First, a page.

Fender and Hood Alignment Issues
I'm having a problem getting the front end of my 69 Firebird aligned. The fenders and hood are all Dynacorn. I see 2 main issues right now. First, the hood seems to have a bow in it. I have it flush with the fender at the front and back on both sides but in the middle of the fender the hood is about .250" higher. Any idea how I should go about handling this?
I can't seem to get enough gap between the fenders and the hood. The edge of the hood does not seem to be a 90 degree bend, it is more like 80 degrees and then it takes a 40 degree bend back away from the outside.
It looks sort of like this
I have the doors adjusted as far out as they will go. If I shim the fender out to set the gaps for the hood they stick out further than the door. I'm thinking about drilling out all the welds on the side of the hood and rewelding it so that the side of the hood is 90 degrees. Anyone had to deal with something like this before. Thought I'd check before tearing up a brand new hood.
Pics might help someone on here give you better help and see a little better what is going on. Sorry, I haven't worked on one or with those parts.
My boss bought a dynacorn 69 camaro shell, and other new parts, fenders, hood ect. I didn't work on it and see exactly what they did, but do know they had some issues with fit, and it took some beating around and adding on to get good gaps. I think they said the right fender was really bad. Seems to be the norm with many of the aftermarket parts, need some modification, beating around and bodywork to get fitting correctly, but unfortunatly it is often about the only choice you have to work with today. Also the older cars didn't exactly fit perfect from the factory.
Did you try any sites dedicated to the firebird, that will likely get more view from others working on the same car, and more likely to have one find your thread who has already dealt with those parts? Here is just one site dedicated to the firebird, with a forum, and also read through the faq's and the thread I'll link to.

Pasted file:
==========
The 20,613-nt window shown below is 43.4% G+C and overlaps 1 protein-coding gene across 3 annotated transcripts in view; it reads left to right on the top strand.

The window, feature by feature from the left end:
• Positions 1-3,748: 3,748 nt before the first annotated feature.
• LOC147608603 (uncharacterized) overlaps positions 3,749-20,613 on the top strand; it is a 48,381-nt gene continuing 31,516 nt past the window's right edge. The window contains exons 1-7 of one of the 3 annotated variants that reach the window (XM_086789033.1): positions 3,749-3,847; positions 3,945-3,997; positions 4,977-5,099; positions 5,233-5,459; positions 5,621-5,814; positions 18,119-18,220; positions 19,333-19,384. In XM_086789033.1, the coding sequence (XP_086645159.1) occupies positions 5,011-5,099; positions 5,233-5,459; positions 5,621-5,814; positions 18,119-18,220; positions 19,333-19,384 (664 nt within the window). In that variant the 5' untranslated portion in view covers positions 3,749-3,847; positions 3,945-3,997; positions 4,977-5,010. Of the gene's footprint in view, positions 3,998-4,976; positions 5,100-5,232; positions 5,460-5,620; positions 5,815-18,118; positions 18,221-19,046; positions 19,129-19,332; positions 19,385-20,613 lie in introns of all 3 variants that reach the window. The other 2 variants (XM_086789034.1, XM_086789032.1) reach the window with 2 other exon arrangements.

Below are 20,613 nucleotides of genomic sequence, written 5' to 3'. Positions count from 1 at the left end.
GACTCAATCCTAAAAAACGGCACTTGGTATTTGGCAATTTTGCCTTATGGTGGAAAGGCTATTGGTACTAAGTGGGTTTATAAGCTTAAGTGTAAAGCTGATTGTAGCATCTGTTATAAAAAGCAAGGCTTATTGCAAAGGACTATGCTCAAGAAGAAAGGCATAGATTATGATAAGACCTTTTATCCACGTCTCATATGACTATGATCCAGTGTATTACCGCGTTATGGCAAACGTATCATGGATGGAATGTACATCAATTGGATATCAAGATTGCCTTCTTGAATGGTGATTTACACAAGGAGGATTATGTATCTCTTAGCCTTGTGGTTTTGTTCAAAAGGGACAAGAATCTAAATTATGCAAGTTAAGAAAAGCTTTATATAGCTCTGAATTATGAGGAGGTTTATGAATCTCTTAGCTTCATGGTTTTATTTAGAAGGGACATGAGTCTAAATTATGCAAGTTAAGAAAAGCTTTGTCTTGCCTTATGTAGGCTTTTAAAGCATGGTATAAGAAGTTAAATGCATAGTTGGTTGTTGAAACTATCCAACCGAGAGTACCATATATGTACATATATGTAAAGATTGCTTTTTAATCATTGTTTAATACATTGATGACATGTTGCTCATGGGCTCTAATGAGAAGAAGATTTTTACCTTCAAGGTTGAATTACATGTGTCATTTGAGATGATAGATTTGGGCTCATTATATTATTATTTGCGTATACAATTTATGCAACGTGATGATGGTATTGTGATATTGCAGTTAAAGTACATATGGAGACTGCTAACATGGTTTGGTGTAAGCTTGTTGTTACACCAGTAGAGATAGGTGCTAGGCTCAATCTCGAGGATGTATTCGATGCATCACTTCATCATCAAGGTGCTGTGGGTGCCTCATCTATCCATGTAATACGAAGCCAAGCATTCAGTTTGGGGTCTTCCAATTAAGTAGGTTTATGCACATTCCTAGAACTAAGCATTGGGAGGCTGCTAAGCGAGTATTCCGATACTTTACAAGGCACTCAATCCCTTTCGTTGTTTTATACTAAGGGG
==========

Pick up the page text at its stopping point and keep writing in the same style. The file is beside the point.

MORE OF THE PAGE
First off make sure your subframe or anything isn't bent (did your old parts fit fine?) and that everything is sitting level like those faq's say.
I'd hate to give you wrong advice and have you ruin anything, but some possible ideas, so take it fpr what its worth, not having previously worked on that car or with those parts.
If your hood edge bows in the middle but is flush in the front and back, you might possibly able to place a block of wood under the areas where it is flush, and persuade the edge flush to the fenders in the middle by using a decent sized block of wood and hitting with a hammer along the edge or maybe even putting some of your weight and pressure on it will be enough.
You say the fender gap to hood is tight.Its a lot tougher to take off the edge to get the right with gap then it would be to add on to the edge.
Is the door to quarter gap flush and is it even with the rocker? It might be possible to work the fender edge flush with the door if you set your hood to fender gap. But the top and specially the body line could be difficult. Is there a fender bolt iinside the door when you open it, that should help hold that area in flush as well, if you can get it pushed in far enough.
Sometimes when persuading something like a fender edge or a door edge in, I'll even sit my butt on the floor and use my foot to put some pressure on it. But if the top of the fender sticks out from the door when you set the right width gap at the hood, maybe you could get a wider fender to hood gap if you bolt down the fender and set it flush at the door, and use a block of wood and hammer along top edge of the fender, and hit out away from the hood to get a wider gap between the fender and hood.
Here is an article on panel alignment (Click here) "Basics of Basics" but you have WAY more than the "basics" to deal with here. I have been in this business over thirty years and my skin shivers just thinking of installing ANY repro set of fenders and hood on a 60s car let alone what I have found to the worse junk you can buy, Dynacorn.
The "massaging", pushing, "tweeking", bending, hogging out holes, needed on these parts is way beyond what you would ever have to do with original pieces. I would rather install trashed and rotted original pieces and repair them, than Dynacorn parts.